The analysis of 75 million tweets from 189,000 Twitter users proved that like-minded people tend to use a common language and group into ‘tribes’. The use of certain words revealed a behavioral pattern able to map people according to their beliefs, interests, careers or ethnic groups.

The researchers used algorithms to monitor the exchanged messages and group the users into tribes. In their graphic representation (here) the words present are the most widely used in the community, while the circles represent the communities according to their size and activity.

For example, fans of Justin Bieber have a liking to end words with ‘ee’ (as in ‘pleasee’), animal welfare groups use words like ‘anipals’, ‘furever’ and ‘pawsome’, teachers tend to use long words while African Americans tend to shorten words (as in ‘chillin’). The list goes on with abbreviations and made-up words reflecting the backgrounds and preferences of various groups.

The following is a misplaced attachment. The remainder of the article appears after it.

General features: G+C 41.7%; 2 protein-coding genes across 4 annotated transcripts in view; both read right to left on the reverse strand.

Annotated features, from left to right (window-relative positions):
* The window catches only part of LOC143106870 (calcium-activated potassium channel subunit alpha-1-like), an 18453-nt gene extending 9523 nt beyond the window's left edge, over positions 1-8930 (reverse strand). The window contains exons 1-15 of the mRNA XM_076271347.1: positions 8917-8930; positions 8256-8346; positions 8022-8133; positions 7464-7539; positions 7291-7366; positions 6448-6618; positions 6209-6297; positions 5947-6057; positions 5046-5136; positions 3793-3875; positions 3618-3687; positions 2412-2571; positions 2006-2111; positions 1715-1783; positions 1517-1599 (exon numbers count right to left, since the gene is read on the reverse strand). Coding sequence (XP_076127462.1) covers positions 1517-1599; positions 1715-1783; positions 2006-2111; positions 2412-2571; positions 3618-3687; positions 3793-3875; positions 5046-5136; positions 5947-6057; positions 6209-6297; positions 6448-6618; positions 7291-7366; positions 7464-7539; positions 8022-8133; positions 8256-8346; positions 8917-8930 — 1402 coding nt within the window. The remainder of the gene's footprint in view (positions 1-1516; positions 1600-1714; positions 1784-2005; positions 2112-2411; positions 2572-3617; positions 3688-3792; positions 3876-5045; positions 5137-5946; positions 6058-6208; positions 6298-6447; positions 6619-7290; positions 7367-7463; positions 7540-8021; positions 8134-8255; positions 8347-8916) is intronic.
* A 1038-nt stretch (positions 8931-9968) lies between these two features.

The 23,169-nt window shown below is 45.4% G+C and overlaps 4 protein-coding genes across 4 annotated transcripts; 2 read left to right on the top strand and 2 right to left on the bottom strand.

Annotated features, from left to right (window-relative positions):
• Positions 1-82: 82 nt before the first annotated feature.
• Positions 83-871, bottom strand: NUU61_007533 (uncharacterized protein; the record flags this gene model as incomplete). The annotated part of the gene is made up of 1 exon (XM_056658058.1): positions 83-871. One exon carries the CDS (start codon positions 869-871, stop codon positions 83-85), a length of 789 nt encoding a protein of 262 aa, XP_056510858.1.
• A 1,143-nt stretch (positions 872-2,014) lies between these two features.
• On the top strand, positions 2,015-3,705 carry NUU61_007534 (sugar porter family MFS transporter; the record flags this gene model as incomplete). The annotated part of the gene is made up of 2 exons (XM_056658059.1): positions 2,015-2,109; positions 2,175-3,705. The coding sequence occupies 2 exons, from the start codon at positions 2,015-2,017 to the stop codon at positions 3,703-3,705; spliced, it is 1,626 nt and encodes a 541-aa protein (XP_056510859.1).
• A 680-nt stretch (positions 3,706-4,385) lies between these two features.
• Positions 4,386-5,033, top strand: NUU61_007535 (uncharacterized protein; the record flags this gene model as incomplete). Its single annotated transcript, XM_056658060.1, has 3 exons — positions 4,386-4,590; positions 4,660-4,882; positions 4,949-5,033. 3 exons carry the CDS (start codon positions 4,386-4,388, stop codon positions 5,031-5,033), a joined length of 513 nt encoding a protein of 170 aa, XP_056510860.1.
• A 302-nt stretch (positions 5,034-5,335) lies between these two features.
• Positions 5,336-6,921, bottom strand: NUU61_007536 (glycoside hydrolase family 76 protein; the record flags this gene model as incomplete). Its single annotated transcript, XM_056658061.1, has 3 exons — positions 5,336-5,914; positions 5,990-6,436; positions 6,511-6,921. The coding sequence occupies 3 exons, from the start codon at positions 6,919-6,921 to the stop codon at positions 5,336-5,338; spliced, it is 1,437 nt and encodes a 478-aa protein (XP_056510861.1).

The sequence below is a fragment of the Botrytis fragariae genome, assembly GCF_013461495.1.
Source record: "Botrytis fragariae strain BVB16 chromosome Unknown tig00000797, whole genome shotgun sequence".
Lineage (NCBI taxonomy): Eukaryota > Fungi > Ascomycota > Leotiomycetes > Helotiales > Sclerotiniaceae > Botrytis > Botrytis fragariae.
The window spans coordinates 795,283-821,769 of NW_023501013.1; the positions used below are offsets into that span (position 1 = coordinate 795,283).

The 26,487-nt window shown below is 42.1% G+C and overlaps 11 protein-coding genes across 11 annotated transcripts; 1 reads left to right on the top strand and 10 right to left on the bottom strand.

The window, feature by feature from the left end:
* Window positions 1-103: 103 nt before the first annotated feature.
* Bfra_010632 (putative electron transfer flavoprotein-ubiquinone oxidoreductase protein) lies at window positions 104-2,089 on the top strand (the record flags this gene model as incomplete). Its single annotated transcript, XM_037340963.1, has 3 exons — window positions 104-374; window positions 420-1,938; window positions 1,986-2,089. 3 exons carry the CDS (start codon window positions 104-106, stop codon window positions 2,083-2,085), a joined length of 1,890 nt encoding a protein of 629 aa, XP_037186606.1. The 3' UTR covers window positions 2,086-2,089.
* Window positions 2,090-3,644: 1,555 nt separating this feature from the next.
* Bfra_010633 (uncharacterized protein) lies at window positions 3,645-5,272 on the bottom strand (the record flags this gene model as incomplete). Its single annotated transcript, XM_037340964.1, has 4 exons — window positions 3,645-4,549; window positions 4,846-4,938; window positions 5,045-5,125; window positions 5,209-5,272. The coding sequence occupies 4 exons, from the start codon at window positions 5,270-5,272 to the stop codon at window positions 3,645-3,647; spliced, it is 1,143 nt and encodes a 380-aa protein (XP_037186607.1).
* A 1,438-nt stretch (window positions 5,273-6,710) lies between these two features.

According to Dr. John Bryden, one of the study’s authors, “…by looking at the language someone uses, it is possible to predict which community they belong to, with up to 80 percent accuracy.” The team now says that can work out the tribe of an individual by analyzing their tweets. They actually believe their method can have commercial applications and have already applied for a patent.

Figures, data and full article: here